Award Date

1-1-2005

Degree Type

Thesis

Degree Name

Master of Arts (MA)

Department

Political Science

First Committee Member

Craig Walton

Number of Pages

148

Abstract

This thesis addresses the punitive damages reform issue of whether or not the plaintiff should receive the award. Reformers argue the purposes of punitive damages would be better served with other distribution options; and prioritized societal gains, above the gains of the plaintiff. The various purposes of punitive damages show that receipt by the plaintiff is in accordance with original intentions of punitive damages and serves justice. The historical and modern purposes of punitive damages such as vengeance satisfaction, redeeming honor, repairing insult, and supporting 'private attorneys general,' are maintained by the plaintiff receiving damages. These purposes provide an important incentive to the plaintiff to pursue litigation. Incentive for this pursuit mitigates the inherent burden placed upon the plaintiff and serves justice since the plaintiff is procedurally the "least advantaged" participant. Therefore, the status quo should be maintained to provide incentive and to ensure justice in civil law.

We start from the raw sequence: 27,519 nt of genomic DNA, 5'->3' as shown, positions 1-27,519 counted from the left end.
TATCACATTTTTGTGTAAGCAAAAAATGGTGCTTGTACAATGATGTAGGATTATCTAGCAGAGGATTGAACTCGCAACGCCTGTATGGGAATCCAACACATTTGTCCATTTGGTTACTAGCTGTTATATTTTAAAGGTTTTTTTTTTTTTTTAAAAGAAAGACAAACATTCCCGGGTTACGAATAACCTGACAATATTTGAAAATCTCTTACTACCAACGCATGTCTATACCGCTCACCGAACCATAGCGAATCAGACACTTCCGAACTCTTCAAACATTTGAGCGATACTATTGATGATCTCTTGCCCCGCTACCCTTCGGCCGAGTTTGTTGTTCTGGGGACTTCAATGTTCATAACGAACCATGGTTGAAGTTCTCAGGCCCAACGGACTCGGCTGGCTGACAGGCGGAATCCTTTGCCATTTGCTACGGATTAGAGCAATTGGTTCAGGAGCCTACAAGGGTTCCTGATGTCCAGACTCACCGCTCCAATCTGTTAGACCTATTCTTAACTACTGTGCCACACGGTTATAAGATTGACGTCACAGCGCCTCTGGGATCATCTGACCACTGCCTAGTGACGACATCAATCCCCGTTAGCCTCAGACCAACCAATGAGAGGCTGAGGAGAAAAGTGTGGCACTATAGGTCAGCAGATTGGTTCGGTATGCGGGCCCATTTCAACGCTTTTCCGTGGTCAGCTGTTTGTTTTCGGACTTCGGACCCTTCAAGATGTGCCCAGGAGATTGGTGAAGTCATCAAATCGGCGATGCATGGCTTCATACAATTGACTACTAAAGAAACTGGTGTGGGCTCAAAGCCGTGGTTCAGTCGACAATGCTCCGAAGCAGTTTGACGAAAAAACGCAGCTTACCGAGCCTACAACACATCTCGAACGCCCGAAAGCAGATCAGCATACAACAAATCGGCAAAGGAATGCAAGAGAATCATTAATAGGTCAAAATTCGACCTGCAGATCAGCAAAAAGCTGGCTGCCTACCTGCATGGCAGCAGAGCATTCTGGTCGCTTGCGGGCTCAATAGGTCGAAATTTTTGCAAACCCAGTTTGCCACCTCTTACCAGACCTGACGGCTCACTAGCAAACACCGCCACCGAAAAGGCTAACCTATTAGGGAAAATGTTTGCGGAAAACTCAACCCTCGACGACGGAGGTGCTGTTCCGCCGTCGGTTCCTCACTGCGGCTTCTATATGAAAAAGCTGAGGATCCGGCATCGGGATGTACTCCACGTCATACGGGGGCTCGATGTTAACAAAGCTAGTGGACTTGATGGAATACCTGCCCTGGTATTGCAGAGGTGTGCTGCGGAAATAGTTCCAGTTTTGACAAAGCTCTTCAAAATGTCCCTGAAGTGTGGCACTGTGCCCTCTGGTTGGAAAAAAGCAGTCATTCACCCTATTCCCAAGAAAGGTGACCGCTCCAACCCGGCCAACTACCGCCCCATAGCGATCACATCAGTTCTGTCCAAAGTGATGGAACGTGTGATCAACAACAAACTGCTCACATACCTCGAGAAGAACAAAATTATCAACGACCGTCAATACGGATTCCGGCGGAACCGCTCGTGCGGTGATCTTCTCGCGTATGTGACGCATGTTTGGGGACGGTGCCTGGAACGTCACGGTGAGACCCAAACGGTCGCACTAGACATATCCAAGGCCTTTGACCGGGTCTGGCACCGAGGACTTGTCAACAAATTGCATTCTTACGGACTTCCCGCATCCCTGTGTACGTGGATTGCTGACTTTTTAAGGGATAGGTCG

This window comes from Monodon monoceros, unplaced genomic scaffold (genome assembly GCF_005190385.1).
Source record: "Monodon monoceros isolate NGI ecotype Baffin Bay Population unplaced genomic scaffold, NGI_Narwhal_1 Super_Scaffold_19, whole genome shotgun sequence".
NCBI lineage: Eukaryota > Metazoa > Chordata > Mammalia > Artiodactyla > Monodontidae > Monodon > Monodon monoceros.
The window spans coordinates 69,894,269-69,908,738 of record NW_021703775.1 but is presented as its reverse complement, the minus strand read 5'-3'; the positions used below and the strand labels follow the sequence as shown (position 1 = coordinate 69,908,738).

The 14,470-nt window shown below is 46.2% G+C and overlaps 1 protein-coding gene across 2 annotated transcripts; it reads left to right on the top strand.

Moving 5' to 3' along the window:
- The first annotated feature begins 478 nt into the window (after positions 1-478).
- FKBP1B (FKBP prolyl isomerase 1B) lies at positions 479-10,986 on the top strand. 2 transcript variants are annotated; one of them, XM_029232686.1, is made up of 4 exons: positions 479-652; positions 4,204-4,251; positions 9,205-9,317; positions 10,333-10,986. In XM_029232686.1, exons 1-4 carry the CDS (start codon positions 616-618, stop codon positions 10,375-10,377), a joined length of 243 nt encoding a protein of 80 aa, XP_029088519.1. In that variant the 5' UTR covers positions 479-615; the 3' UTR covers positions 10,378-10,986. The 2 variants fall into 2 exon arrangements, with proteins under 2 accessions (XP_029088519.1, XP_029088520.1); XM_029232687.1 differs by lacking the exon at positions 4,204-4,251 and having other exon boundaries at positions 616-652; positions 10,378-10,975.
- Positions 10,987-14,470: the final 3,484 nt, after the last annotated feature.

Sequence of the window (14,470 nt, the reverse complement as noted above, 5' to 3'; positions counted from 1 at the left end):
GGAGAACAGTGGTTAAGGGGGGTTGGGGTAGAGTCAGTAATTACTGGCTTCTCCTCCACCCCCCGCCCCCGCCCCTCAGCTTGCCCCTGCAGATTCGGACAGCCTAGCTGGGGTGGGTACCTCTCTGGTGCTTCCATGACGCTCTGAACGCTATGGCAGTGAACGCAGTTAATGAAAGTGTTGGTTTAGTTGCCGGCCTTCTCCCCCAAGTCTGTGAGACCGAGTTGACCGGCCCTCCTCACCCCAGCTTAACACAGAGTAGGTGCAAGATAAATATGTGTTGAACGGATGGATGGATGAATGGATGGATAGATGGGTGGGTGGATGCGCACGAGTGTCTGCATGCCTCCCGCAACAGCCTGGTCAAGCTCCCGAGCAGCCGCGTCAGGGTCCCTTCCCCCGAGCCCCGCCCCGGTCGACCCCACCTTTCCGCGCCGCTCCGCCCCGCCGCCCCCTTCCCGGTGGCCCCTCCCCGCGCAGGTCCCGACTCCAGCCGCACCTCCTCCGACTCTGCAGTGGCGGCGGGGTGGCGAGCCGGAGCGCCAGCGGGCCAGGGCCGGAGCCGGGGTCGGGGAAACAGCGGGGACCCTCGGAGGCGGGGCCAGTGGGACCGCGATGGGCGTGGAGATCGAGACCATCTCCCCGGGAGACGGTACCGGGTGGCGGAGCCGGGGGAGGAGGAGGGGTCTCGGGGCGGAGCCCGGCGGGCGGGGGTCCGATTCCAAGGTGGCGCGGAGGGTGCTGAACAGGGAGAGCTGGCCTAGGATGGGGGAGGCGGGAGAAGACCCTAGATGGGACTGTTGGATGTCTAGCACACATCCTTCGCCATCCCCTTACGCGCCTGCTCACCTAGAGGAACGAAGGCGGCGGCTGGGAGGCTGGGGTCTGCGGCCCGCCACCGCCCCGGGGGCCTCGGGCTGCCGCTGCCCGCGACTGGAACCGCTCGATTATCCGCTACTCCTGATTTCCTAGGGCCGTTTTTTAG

Keywords

Damages; Justifying; Plaintiff; Punitive; Receipt

Controlled Subject

Law; Political science; Philosophy

File Format

pdf

File Size

4669.44 KB

Degree Grantor

University of Nevada, Las Vegas

Language

English

Permissions

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Identifier

https://doi.org/10.25669/52p4-bqbt


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